free for short-term usage, but possibly charging users beyond a certain time
For the first three communities, the company used satellite for backhaul,
but Telabria is "completely backhaul agnostic," Baker says. "It’s
whatever is most suitable for the community and it’s decided on a community-by-community
Satellite broadband is suitable when there are only a limited number of subscribers
— 30 to 40. The company will also consider bringing in a dedicated line or
using fixed wireless.
"We think fixed wireless is where the future is," Baker says. "As
that whole market matures with the advent of WiMax and other technologies,
it’s going to play an important role for us."
For the last mile, Telabria is committed, at least for now, to Wi-Fi-based
mesh technology, though it is keeping its options open as far as vendors go.
It used mesh network equipment from WaveWireless (now a P-Com company) for the first three communities.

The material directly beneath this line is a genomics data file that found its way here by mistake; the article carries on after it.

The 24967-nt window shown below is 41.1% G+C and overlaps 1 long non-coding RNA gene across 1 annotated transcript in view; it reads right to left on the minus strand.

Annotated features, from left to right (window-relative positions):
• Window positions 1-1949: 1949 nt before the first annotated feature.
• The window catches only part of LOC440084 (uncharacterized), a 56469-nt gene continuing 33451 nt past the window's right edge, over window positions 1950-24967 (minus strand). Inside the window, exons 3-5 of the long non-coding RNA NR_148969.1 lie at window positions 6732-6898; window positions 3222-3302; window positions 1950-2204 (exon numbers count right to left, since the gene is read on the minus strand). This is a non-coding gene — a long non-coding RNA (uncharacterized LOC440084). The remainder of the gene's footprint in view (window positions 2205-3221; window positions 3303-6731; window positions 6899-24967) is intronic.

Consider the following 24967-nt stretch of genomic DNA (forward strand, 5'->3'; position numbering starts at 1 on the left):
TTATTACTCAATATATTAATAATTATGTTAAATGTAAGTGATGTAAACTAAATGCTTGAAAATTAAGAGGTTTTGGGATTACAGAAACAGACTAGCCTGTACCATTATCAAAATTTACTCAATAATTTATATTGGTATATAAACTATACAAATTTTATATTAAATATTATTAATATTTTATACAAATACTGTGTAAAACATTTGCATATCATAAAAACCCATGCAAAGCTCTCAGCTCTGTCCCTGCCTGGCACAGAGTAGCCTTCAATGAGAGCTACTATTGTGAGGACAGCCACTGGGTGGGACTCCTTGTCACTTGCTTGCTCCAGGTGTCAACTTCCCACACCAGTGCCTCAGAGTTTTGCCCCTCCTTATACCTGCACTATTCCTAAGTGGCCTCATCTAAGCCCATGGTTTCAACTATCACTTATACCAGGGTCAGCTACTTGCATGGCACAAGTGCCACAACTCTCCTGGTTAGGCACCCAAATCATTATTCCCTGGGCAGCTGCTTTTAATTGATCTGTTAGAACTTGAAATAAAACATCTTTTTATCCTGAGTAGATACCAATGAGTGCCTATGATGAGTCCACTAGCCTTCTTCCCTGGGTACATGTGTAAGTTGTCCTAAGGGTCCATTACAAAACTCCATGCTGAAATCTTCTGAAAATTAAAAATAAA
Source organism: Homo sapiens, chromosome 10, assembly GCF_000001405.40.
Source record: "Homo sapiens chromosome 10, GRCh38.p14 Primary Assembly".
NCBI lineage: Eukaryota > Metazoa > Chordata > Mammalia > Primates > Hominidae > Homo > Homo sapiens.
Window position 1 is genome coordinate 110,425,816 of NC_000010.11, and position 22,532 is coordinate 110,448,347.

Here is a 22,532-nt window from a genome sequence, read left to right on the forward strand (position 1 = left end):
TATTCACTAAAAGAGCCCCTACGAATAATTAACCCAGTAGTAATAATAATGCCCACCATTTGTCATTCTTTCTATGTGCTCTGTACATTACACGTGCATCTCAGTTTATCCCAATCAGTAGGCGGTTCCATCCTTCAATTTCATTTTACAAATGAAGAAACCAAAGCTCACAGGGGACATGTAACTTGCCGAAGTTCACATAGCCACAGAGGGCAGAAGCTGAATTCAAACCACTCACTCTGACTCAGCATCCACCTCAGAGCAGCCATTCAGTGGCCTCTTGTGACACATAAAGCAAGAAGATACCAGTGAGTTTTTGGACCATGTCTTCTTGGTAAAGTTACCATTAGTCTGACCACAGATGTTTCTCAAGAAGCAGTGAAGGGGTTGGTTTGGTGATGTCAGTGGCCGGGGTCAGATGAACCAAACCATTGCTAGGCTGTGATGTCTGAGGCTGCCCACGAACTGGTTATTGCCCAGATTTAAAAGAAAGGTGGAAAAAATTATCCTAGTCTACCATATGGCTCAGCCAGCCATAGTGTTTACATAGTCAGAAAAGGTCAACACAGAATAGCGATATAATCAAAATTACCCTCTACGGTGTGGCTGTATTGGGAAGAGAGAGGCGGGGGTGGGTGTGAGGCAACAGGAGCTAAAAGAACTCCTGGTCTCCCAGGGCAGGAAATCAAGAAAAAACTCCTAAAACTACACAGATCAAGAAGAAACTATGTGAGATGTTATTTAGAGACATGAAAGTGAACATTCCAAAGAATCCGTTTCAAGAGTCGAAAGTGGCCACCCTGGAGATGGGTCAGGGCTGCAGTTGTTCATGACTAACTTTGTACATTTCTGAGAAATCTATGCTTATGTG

The "deepest, darkest" characterization is only partly a joke.
England in general and southeast England in particular is topographically
challenging for wireless — lots of low hills and lots of trees and foliage.
Much of the year rural southeast England is almost jungle-like. Mesh is the
best solution available.
"We love mesh," Baker says. "We are seeing huge flexibility
from mesh in rural areas where line of sight is very difficult. We haven’t
had one deployment yet where that hasn’t been an issue — there are no towers
in the country."
"Mesh is also highly scalable and it allows us to get out fast. It’s
been great for us. If the customer has uninterrupted, high quality service,
he doesn’t care what the technology is, it doesn’t matter to him — but it
does matter to us."
Telabria has so far been funded with private money. Baker says it will need
additional outside financing to execute its aggressive business plan. He hopes
he can find it in Britain, though he still has business interests in the U.S.
The company, of course, has proven nothing yet. The next 12 months will tell